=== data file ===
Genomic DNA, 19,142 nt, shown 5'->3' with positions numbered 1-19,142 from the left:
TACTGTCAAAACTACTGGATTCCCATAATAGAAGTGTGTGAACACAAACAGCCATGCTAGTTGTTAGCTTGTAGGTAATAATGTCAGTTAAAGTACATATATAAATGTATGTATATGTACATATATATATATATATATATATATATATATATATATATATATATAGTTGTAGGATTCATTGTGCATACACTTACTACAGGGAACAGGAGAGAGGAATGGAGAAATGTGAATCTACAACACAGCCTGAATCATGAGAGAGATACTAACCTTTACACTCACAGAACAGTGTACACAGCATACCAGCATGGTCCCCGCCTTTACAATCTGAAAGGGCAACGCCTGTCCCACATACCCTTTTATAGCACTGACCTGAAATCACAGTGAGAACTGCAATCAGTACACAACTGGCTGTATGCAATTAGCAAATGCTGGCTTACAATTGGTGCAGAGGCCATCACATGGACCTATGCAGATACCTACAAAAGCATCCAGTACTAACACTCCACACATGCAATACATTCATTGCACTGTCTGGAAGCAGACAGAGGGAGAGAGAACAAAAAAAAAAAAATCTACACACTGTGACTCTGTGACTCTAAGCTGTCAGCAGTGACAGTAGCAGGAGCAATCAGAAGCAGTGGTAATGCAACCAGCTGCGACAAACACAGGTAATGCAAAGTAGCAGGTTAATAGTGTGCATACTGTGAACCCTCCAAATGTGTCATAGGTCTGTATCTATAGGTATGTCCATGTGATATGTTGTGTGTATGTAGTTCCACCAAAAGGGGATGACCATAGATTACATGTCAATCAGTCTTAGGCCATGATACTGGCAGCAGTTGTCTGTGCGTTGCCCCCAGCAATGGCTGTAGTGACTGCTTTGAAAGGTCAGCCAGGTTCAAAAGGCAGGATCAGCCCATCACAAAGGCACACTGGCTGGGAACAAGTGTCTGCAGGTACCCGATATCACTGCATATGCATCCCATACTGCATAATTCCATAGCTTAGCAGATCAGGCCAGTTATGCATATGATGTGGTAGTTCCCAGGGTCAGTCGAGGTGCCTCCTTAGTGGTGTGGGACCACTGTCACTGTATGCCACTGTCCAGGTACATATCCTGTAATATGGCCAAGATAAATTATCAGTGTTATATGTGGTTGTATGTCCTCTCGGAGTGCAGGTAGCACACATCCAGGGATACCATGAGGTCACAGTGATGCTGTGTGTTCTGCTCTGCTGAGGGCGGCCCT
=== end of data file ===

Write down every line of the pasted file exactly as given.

Genomic DNA, 19,142 nt, shown 5'->3' with positions numbered 1-19,142 from the left:
TACTGTCAAAACTACTGGATTCCCATAATAGAAGTGTGTGAACACAAACAGCCATGCTAGTTGTTAGCTTGTAGGTAATAATGTCAGTTAAAGTACATATATAAATGTATGTATATGTACATATATATATATATATATATATATATATATATATATATATATATAGTTGTAGGATTCATTGTGCATACACTTACTACAGGGAACAGGAGAGAGGAATGGAGAAATGTGAATCTACAACACAGCCTGAATCATGAGAGAGATACTAACCTTTACACTCACAGAACAGTGTACACAGCATACCAGCATGGTCCCCGCCTTTACAATCTGAAAGGGCAACGCCTGTCCCACATACCCTTTTATAGCACTGACCTGAAATCACAGTGAGAACTGCAATCAGTACACAACTGGCTGTATGCAATTAGCAAATGCTGGCTTACAATTGGTGCAGAGGCCATCACATGGACCTATGCAGATACCTACAAAAGCATCCAGTACTAACACTCCACACATGCAATACATTCATTGCACTGTCTGGAAGCAGACAGAGGGAGAGAGAACAAAAAAAAAAAAATCTACACACTGTGACTCTGTGACTCTAAGCTGTCAGCAGTGACAGTAGCAGGAGCAATCAGAAGCAGTGGTAATGCAACCAGCTGCGACAAACACAGGTAATGCAAAGTAGCAGGTTAATAGTGTGCATACTGTGAACCCTCCAAATGTGTCATAGGTCTGTATCTATAGGTATGTCCATGTGATATGTTGTGTGTATGTAGTTCCACCAAAAGGGGATGACCATAGATTACATGTCAATCAGTCTTAGGCCATGATACTGGCAGCAGTTGTCTGTGCGTTGCCCCCAGCAATGGCTGTAGTGACTGCTTTGAAAGGTCAGCCAGGTTCAAAAGGCAGGATCAGCCCATCACAAAGGCACACTGGCTGGGAACAAGTGTCTGCAGGTACCCGATATCACTGCATATGCATCCCATACTGCATAATTCCATAGCTTAGCAGATCAGGCCAGTTATGCATATGATGTGGTAGTTCCCAGGGTCAGTCGAGGTGCCTCCTTAGTGGTGTGGGACCACTGTCACTGTATGCCACTGTCCAGGTACATATCCTGTAATATGGCCAAGATAAATTATCAGTGTTATATGTGGTTGTATGTCCTCTCGGAGTGCAGGTAGCACACATCCAGGGATACCATGAGGTCACAGTGATGCTGTGTGTTCTGCTCTGCTGAGGGCGGCCCT